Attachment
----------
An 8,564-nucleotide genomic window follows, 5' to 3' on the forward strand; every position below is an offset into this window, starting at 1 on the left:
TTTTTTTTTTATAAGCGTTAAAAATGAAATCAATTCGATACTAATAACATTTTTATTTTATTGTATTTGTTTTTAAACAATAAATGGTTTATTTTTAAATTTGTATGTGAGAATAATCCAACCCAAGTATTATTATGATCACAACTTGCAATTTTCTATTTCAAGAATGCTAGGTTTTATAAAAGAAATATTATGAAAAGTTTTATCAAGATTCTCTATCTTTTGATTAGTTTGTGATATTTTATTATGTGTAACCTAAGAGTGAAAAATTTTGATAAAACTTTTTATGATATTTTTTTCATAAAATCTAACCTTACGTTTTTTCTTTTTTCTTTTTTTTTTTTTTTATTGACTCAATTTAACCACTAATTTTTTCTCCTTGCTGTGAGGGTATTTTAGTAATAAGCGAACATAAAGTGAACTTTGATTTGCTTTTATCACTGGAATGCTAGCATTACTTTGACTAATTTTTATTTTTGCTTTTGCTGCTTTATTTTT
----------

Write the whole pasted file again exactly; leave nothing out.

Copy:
An 8,564-nucleotide genomic window follows, 5' to 3' on the forward strand; every position below is an offset into this window, starting at 1 on the left:
TTTTTTTTTTATAAGCGTTAAAAATGAAATCAATTCGATACTAATAACATTTTTATTTTATTGTATTTGTTTTTAAACAATAAATGGTTTATTTTTAAATTTGTATGTGAGAATAATCCAACCCAAGTATTATTATGATCACAACTTGCAATTTTCTATTTCAAGAATGCTAGGTTTTATAAAAGAAATATTATGAAAAGTTTTATCAAGATTCTCTATCTTTTGATTAGTTTGTGATATTTTATTATGTGTAACCTAAGAGTGAAAAATTTTGATAAAACTTTTTATGATATTTTTTTCATAAAATCTAACCTTACGTTTTTTCTTTTTTCTTTTTTTTTTTTTTTATTGACTCAATTTAACCACTAATTTTTTCTCCTTGCTGTGAGGGTATTTTAGTAATAAGCGAACATAAAGTGAACTTTGATTTGCTTTTATCACTGGAATGCTAGCATTACTTTGACTAATTTTTATTTTTGCTTTTGCTGCTTTATTTTT